Joni Mitchell performs at the presentation of the Gershwin Prize, which honors a musician's lifetime contribution to popular music, hosted at DAR Constitution Hall in Washington on Wednesday, March 1, 2023. She is this year's winner. (AP Photo/Amanda Andrade-Rhoades)
WASHINGTON, DC — When Joni Mitchell finally took the stage near the end of an all-star tribute concert honoring her as this year’s recipient of the Library of Congress Gershwin Prize for Popular Song, she opted to perform a cover rather than one of her own songs.
The 79-year-old music legend leaned against the piano Wednesday as she crooned a sultry version of “Summertime,” the popular tune from George Gershwin’s “Porgy and Bess,” an appropriate choice since the award was named after the composer.
But she wasn’t done. The evening’s other performers came to the stage and surrounded Mitchell as she launched into one of her more popular tunes, “The Circle Game.” Graham Nash, James Taylor, Ledisi, Cyndi Lauper, Herbie Hancock, Marcus Mumford, Brandi Carlile and others brought the crowd to their feet in an evening filled with love and admiration.
Before the show, Mitchell, walked the red carpet with a cane, briefly responding to the Associated Press saying the honor was “very exciting.”
Nash, who had dated Mitchell back in the 1970s, spoke of her indelible spirit overcoming gender and physical obstacles.
“She has had many, many difficulties in her life with polio when she was young. And now there’s a brain aneurysm several years ago. But to see her come back and be singing again and playing again is incredible. I mean, talk about resilience,” Nash said.
Later, he performed, “A Case of You,” the song Mitchell wrote about their breakup.
Another former partner of Mitchell’s was James Taylor, who described their time together as “one of the chapters in my life that I’m fondest of.”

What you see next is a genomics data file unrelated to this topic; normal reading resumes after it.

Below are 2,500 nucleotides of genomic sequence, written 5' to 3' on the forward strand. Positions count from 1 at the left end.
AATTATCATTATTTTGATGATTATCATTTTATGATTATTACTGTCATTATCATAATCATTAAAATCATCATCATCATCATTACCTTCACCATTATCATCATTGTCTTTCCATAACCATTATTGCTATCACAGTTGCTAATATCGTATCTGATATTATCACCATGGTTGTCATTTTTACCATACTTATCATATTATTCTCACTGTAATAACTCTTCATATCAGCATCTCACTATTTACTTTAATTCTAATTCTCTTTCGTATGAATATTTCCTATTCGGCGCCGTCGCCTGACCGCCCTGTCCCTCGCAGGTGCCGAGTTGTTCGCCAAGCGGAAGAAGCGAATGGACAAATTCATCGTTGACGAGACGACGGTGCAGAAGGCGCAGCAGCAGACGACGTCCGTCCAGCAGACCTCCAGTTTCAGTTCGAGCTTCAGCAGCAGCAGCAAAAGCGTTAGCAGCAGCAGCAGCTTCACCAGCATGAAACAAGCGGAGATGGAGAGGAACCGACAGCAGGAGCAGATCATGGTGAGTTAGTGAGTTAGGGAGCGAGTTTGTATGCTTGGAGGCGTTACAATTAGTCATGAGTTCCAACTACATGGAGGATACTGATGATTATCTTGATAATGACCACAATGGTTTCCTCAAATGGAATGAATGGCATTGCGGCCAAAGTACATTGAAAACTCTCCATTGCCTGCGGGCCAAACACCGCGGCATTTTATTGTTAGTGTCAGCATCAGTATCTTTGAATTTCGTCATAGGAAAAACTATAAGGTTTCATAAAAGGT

“She had a huge effect on me, on my work. And we collaborated during the year or so that we were together on a lot of stuff,” Taylor said.
He added: “Joni is a national treasure.”
Carlile was one of the evening’s busiest performers, adding backing vocals, as well as taking on Mitchell’s “Shine.” Before the concert, the nine-time Grammy-winning admitted not discovering Mitchell’s music until later in her life.
“It felt really feminine to me, really vulnerable, and it made me really uncomfortable, which is a reflection, I think, on my own ego and my coming of age in being a bit of a gender non-conforming person or just not really understanding the way that she was showing me, and all of us, the world. And it wasn’t until I fell in love and met my wife that I realized how multi-dimensional Joni was as an artist,” Carlile said.
Before receiving the award from Librarian of Congress Carla Hayden, Mitchel was flanked by a bipartisan group of lawmakers, including House Speaker Rep. Kevin McCarthy, R-Calif.; Sen. Amy Klobuchar, D-Minn; Patty Murray, D-Wash; and Sen. Susan Collins, R-Maine.
The Gershwin Prize, created in 2007, has previously honored Paul McCartney, Paul Simon, Stevie Wonder and Carole King.
“Joni Mitchell: The Library of Congress Gershwin Prize for Popular Song” will be broadcast March 31 on PBS stations, PBS.org, the PBS App and the American Forces Network.
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